About the price/publication data – fair point. I left it out because (a) there isn’t an obvious database field for it to go in (I could use ‘author details’, since we don’t use that for the review, but it would be at the bottom of the page, I think; or I could just stick it at the top of the main text field) and (b) I was assuming people could get that info from Amazon. But I think it should probably be included.

    Graham: wait, there’s a consensus view of sf’s prehistory? :)

  4. Oddly enough, I read Holly Phillips’ “Summer Ice” for the first time yesterday, in Fantasy Magazine. I took a slightly different read on it (perhaps because of a different context?): it did remind me of Pacific Edge, but I read it more as referring to the mainstream than to fantasy, as a slice-of-life story set in the future instead of the present. So I took the indications of dissatisfation and fear as being personal rather than global; the world depicted still seems to me an optimistic one, with the darkness adhering to Manon’s homesickness and artist’s block, and falling away when she is able to reach out to others (speak to her waiter/counterman at the art exhibit; dredge up the resolve to speak to the artist who invited her).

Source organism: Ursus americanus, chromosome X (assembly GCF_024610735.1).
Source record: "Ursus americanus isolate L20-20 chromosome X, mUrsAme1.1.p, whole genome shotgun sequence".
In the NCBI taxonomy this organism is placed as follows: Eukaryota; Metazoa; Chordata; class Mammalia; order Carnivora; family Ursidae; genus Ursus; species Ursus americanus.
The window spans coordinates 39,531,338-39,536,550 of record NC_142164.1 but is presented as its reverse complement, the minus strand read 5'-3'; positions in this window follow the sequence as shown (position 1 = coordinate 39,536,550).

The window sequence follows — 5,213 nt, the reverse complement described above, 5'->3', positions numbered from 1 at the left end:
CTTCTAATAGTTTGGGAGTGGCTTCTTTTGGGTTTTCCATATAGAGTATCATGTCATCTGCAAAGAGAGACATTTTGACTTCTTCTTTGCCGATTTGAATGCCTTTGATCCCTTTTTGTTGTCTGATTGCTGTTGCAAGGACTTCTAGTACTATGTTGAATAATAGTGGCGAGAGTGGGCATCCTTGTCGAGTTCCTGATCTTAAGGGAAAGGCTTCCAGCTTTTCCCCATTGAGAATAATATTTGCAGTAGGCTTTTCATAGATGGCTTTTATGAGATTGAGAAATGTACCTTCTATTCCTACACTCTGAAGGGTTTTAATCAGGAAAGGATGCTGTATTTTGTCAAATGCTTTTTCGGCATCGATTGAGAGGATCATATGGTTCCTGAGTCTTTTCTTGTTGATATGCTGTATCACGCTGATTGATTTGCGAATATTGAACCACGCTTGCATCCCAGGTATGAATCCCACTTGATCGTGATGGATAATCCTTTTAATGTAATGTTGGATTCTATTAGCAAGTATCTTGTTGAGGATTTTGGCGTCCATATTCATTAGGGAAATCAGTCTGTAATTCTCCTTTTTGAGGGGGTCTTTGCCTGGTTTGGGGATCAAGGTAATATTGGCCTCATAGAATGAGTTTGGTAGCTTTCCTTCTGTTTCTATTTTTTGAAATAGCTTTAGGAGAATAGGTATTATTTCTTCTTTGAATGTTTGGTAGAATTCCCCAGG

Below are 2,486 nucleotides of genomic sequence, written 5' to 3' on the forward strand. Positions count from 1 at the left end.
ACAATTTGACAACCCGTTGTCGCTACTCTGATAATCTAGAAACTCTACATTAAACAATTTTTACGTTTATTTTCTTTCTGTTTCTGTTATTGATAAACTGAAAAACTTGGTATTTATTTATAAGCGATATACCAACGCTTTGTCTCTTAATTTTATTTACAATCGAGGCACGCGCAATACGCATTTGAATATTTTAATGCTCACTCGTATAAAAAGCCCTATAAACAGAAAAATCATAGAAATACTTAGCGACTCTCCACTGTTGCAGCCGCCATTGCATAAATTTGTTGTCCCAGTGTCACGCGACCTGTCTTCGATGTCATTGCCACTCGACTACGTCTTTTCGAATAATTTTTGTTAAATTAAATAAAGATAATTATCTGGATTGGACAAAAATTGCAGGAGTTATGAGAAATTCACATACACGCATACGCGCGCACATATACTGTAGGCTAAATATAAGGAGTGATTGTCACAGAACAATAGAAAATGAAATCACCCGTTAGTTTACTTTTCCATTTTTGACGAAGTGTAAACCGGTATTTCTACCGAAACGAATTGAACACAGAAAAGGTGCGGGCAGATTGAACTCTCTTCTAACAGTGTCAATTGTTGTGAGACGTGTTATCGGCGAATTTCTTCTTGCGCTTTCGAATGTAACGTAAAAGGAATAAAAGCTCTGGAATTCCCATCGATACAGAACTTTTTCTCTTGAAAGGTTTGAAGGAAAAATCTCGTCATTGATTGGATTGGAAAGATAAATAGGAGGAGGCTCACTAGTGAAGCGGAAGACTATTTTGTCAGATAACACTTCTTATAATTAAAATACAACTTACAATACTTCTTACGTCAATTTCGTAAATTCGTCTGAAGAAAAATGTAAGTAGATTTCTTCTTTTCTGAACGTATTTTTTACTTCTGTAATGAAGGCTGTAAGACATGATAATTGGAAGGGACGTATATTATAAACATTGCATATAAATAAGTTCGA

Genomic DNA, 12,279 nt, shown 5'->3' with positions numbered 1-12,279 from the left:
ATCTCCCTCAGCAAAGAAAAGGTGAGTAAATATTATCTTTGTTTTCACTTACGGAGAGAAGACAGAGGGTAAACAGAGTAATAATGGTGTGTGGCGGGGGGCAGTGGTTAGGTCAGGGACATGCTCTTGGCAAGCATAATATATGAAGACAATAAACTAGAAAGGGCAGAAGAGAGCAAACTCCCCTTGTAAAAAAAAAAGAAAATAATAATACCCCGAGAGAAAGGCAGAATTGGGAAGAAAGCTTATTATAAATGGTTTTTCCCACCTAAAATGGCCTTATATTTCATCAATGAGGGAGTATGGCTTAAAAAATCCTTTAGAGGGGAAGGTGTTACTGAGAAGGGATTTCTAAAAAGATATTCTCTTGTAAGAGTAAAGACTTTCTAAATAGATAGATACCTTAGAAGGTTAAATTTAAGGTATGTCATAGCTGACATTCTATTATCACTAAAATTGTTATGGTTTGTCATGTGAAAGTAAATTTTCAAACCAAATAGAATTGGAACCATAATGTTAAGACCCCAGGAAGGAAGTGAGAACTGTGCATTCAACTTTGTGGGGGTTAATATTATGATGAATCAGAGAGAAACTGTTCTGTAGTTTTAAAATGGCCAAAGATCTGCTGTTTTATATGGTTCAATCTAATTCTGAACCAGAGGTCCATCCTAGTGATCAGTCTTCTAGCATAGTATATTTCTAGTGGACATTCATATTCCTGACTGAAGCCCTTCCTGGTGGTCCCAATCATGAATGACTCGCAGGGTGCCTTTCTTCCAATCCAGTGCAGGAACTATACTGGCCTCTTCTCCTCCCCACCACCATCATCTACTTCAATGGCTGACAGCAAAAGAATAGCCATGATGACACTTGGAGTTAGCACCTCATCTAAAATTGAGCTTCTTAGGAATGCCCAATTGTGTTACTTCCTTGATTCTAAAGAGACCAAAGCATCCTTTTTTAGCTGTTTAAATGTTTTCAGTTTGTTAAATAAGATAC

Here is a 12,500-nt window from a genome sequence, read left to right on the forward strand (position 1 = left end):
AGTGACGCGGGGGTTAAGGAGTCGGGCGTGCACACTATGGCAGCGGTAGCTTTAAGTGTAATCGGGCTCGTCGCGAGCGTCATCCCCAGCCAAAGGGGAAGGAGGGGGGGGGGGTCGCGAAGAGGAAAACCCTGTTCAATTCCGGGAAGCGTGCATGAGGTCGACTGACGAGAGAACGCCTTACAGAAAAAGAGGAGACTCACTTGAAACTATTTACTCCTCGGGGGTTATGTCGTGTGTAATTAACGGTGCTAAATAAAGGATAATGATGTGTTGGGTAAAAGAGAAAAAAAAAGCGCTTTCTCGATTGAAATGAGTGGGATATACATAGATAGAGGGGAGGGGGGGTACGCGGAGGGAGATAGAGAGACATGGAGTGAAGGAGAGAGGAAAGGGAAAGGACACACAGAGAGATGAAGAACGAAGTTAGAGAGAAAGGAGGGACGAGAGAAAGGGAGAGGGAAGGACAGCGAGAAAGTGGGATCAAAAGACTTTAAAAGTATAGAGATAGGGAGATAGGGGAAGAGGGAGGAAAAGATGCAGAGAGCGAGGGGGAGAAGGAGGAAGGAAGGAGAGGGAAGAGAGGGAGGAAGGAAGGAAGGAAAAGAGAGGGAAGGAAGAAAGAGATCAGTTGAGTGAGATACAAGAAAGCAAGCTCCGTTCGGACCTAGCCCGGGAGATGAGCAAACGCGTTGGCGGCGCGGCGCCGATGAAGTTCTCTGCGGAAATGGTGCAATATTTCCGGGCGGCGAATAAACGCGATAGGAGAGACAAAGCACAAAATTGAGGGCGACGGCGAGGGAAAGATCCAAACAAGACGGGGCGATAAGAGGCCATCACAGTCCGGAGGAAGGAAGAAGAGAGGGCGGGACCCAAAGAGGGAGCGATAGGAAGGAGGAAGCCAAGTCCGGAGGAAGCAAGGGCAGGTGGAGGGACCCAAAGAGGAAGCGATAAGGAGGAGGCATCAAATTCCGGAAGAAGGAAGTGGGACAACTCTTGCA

5. OK, bibliographic data has been restored.

    Mely: Oh, that’s fascinating. It’s definitely the sort of story where I can see the context affecting how it’s read. It’s also the story that’s most clearly stayed with me from the collection. I think it contains hints of genre protocols for both sf and fantasy, so yes, if you read it in the context of more obviously fantastic stories I can see how that side of the story would be minimized. Similarly, I suppose having read several other stories in the collection which do seem to be about the state of the world (or a world), I was sensitised to read it that way, rather than as an individual malaise.

  6. Graham: wait, there’s a consensus view of sf’s prehistory? :)

    And :p to you too.

    Quote from the SFS piece: ‘Stableford…notes in passing that “Modern historians often attribute the origin of British scientific romance to the works of Mary Shelley, although the Gothic trappings of Frankenstein (1818) place it within the tradition of anti-science fiction and The Last Man (1826) is a magnification of her mourning.” (10). The modern historians, of course, are deriving their argument from Brian Aldiss’s Billion Year Spree (1973), unacknowledged here. If Stableford wishes to register his disagreement with Aldiss’s theory and instead put forward his own, that’s fine. Indeed, his contribution convincingly lays out a wide range of proto-sf before Shelley. But given the importance of Aldiss’s arguments in the history of ideas about sf – and particularly his thesis that sf arose from the Gothic rather than being in opposition to it – it seems unhelpful for the neutral reader to be presented with such a cursory summary of them.’